3 Ways to Avoid Fad Diets in 2017
With every new year comes a new wave of celebrity-endorsed dieting trends. When you scroll through Instagram and see pictures of perfect-looking people claiming they got that way with a certain strategy, of course you might pause and consider following suit. You may adore Beyoncé or Jennifer Aniston, but don’t let these A-listers lead you astray.
When we’re most motivated for change, anything new and flashy can seem like the secret to being fit. True, some celebrities have benefited from sound nutritional plans like The Mediterranean Diet, but they didn’t get that way with fad dieting. These trends aren’t sustainable, and as the British Dietetic Association argues, most celebrity-endorsed diets are outright dangerous to your health.
Take, for example, The Baby Food Diet, created by trainer-to-the-stars Tracy Anderson and championed by Jennifer Aniston and Lady Gaga. With this plan, you eat baby food twice a day, and a (not jarred) low-calorie dinner. Anderson claims it eliminates toxins, although many of the nutrients needed for detoxifying are missing from the diet. In reality, this is a crash diet that’s too low in calories to last.
But if a baby food diet feels too close to actually eating, you could try Beyoncé’s Master Cleanse. You consume only a beverage made of warm water, lemon juice, cayenne pepper, and maple syrup for three to 10 days. It’s a harsh way to lose weight, and you’ll inevitably gain it right back, but you could accomplish a lot in all the time you save cutting out chewing.
And then there’s this gem: Snooki’s Cookie Diet. You eat up to nine 60-calorie cookies plus a small dinner every day. Yes, the massive calorie restriction will probably make you lose weight — and suffer massive nutrient deficiencies. But hey, you get to eat cookies!
While celebrities may have used the diets they’re promoting for a short time, it’s very likely that they’re usually eating nutrient-dense foods multiple times a day and exercising.
Why Fad Diets Fail
Even the more convincing fad diets have major pitfalls. First, they rarely emphasize real health; they focus on superficial results. But what many people don’t realize is when you give your body the nutrients it needs to thrive, you also create the perfect environment to lose weight.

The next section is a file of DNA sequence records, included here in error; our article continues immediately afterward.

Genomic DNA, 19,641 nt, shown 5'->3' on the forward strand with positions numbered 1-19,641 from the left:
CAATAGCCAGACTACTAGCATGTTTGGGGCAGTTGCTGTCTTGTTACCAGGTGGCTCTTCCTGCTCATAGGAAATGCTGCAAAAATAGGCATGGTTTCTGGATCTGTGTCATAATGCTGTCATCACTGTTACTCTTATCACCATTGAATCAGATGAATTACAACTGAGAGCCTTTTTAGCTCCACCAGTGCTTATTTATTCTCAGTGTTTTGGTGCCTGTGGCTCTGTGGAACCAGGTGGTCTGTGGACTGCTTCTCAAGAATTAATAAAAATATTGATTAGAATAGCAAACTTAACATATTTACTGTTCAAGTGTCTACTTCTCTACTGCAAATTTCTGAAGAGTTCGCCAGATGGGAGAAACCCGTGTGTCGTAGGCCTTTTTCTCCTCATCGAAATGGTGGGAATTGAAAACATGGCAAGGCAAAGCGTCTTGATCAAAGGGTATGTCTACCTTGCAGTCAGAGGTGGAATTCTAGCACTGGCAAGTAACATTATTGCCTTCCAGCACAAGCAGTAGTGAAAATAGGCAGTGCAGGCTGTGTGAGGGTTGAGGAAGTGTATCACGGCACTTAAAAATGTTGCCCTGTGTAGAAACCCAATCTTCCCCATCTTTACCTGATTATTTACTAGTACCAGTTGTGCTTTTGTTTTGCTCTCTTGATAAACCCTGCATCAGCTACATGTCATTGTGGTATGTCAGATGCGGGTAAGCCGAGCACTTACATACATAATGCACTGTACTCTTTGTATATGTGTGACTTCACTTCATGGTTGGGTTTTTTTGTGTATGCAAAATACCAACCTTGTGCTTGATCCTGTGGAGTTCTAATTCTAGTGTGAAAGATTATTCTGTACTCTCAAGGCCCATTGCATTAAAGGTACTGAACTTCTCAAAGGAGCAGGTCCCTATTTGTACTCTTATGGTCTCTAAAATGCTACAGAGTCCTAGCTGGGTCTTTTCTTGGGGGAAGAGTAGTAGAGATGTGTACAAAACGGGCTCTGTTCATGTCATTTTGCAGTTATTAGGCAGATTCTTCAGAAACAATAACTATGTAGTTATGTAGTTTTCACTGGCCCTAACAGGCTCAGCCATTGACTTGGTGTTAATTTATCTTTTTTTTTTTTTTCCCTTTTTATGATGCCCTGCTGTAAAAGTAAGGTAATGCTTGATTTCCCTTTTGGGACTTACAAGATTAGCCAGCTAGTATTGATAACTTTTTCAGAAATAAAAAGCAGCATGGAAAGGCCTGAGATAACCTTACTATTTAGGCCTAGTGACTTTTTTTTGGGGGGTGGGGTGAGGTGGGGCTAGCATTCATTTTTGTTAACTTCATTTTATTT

Second, there’s no exit strategy. For long-term success, healthy eating must become part of your daily life. Say you do a low-calorie, all-juice diet for a week and lose 10 pounds — then what? Quick, unhealthy weight loss results in hormone changes that prime you for gaining the weight back quickly. Short-term fad diets set you up for failure once they’re over.
And finally, the misinformation fad diets circulate will leave you frustrated and less motivated to achieve your health goals. Repeatedly gaining the weight you lost back is a vicious cycle that wears on your body and mind. A lot of people go into these diets filled with optimism, but when long-term results don’t happen they get frustrated and give up on their goals.
So, if Snooki’s Cookies aren’t the answer, what is? Here are three simple ways to focus your attention on things that will help you achieve your New Year’s resolution to live healthier.
1. Think Health First
Don’t waste time looking for the latest and greatest fad diet. Instead, commit to eating healthy foods at least 80 percent of the time. Consistently eating high-quality proteins, vegetables, and healthy fats will improve your well-being in a multitude of ways while keeping your body in optimal fat-burning mode.
If vegetables are a struggle for you, start by making friends with a few of the most nutrient-dense foods. A single serving of spinach will give you a healthy kick of potassium, vitamin K, vitamin A, manganese, folate, and iron. Meanwhile, greasy takeout will probably give you a hefty dose of fat, an oversized serving of sodium, and next to zero nutrients. If spinach isn’t your thing, work your way through a list of other nutrient-packed foods, and try out new recipes until you find more you like. It will certainly be more enjoyable than baby food.
2. Use a Cheat Meal to Your Advantage
Cheat meals should be earned. That means you should designate a meal or two per week when you enjoy your favorite “unhealthy foods,” but only if you’ve eaten well all week leading up to it. This method works very well when done correctly because it raises leptin levels, which speeds up metabolism, and it allows you to have fun. If a diet makes you miserable, it will never be sustainable — no matter how much willpower you have. The mental reprieve of a cheat day gives you a little reward for your successes each week without hurting your efforts.
3. Be More Active
The benefits of exercise go well beyond burning calories. There’s also detoxification, balancing hormones, and improving your immune system. While your main health goals might be weight-related, physical activity can also improve your mood, give you more energy, help you sleep better, and lower the risks of many chronic diseases like Type 2 diabetes, Alzheimer’s disease, and some forms of cancer.
Exercise helps bring everything together to form a healthy lifestyle. You’ll be more motivated to eat well when exercise is a regular part of the routine. If you’re not an exercise enthusiast and the thought of going to the gym seems unbearable, try a variety of activities and see what you like. You may be surprised how much you begin to enjoy nontraditional forms of exercise such as hiking, rock climbing, biking, swimming, or intramural sports.
If the new year has you all fired up to make a change, don’t pursue trendy diets that won’t work. If you focus on developing healthy habits that you can continue indefinitely, this time next year you’ll be celebrating a whole new you.